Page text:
Caring for Matthew has exacted a very high price. Caregivers rarely talk about the price of caring because I am not entirely sure the world wants to hear that part of the story, and as parents we feel deep guilt for even thinking some of the thoughts I have had the audacity to type. The physical, emotional, and personal toll of chronic extreme caregiving is profound. To be sure there are joys and rewards along the way as there are in all important journeys and relationships. I don’t want to leave that part of the story out. But, the overarching theme of many untold caregiving narratives is one of personal sacrifice, quiet loss, and ongoing difficulty. As I have said all along, this blog is about telling the untold story of caregiving. And personal sacrifice is a significant part of that story.

So the answer to the question of where Matthew will go as an adult is that I don’t know. But what I do know is that he will likely go somewhere because I will need this  caregiving journey to end at some point. I cannot provide this level of care forever.  There is relief in saying that out loud.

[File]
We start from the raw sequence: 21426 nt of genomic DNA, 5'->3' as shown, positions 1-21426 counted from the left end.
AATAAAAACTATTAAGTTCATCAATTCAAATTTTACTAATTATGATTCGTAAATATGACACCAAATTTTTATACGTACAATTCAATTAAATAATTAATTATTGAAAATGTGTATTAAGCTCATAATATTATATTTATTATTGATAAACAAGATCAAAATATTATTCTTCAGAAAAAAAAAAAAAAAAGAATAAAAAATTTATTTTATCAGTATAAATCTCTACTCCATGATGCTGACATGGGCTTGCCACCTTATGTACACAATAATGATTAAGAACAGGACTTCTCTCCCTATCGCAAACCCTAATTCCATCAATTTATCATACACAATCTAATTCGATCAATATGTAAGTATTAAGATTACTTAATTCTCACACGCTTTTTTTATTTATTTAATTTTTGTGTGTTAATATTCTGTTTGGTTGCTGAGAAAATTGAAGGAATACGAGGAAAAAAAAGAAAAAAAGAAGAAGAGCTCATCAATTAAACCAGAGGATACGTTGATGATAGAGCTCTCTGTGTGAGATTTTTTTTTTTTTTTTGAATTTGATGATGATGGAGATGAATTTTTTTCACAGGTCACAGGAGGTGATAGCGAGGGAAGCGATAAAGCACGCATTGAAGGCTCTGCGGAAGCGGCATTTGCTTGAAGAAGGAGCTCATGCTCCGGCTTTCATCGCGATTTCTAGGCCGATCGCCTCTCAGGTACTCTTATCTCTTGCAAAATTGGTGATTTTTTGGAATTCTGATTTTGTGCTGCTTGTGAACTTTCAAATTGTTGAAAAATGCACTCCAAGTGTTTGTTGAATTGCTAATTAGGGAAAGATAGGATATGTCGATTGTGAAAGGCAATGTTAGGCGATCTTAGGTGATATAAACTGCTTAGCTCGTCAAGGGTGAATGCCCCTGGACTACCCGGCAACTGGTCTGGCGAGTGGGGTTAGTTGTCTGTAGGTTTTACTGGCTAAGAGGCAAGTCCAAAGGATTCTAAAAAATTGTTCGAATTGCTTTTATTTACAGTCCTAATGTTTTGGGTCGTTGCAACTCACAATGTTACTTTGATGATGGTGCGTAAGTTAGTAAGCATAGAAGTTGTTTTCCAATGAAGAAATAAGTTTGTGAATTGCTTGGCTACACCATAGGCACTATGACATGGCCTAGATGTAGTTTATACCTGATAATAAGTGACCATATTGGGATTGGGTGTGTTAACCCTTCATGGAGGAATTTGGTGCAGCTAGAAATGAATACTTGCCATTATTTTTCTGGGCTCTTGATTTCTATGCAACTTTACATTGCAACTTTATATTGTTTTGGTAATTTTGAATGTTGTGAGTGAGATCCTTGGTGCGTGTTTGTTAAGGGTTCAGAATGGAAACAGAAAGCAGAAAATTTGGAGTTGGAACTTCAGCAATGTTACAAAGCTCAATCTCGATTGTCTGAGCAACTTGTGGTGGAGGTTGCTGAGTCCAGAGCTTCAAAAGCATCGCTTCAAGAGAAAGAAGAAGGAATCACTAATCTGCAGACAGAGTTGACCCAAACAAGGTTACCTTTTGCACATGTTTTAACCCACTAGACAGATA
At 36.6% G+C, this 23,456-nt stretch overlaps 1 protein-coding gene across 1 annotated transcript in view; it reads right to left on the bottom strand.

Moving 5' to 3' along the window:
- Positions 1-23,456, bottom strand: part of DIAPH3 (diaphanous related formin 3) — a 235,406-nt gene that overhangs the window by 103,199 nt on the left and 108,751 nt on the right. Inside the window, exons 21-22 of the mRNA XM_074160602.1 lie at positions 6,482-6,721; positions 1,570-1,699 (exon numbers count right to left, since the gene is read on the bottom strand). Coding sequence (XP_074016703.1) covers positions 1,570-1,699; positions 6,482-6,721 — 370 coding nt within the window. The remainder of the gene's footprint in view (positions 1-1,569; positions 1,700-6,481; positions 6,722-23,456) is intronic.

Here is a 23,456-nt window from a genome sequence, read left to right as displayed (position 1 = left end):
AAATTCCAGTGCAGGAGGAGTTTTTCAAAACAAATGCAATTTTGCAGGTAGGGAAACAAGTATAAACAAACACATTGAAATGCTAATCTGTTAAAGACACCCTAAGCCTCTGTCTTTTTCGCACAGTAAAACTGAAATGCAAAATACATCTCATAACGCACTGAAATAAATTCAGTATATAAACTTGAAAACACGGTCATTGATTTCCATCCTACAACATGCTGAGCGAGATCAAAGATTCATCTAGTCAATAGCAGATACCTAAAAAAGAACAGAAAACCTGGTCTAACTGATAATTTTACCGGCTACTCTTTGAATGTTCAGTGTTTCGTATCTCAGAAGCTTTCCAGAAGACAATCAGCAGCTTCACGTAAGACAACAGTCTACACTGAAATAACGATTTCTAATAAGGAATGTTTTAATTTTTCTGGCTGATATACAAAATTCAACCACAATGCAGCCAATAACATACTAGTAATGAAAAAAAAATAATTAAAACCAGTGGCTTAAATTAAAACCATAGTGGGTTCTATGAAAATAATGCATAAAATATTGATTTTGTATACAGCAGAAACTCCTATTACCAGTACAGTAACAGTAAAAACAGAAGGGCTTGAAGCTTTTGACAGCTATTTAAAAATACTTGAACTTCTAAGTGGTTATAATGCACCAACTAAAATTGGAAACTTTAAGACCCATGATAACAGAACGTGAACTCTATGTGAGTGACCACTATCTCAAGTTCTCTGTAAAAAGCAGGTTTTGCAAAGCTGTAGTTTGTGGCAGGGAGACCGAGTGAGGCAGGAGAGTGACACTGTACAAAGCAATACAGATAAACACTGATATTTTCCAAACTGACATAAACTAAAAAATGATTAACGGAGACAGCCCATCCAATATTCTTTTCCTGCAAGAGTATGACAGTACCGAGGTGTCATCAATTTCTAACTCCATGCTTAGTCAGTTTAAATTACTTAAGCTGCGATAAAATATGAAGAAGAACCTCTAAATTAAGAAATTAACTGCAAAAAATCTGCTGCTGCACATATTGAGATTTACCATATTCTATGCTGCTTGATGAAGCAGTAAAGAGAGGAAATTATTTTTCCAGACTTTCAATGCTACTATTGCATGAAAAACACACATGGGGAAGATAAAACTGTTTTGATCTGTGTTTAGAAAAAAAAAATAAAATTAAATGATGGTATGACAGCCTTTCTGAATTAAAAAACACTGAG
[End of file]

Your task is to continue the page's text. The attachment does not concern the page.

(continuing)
Managing Fang: My role



It seems that my posts over the last week or so have addressed the inevitable conflict that many extreme caregiving parents find in their daily lives.  In a system rife with inconsistencies, fragmentation, limited funds, and sheer complexity, some conflict is unavoidable.  Parents often need to assertively advocate for resources and care for their children amid a system that drowns or dismisses our voices.  Sometimes the only way to be heard is to release our inner Fang.   However, constructive working relationships are universally less stressful for everyone and are much more likely to achieve the positive results that are in the best interest of our kids. For that reason alone I know I need to work very hard at keeping Fang under lock and key. When she is released situations often become conflict laden and very stressful.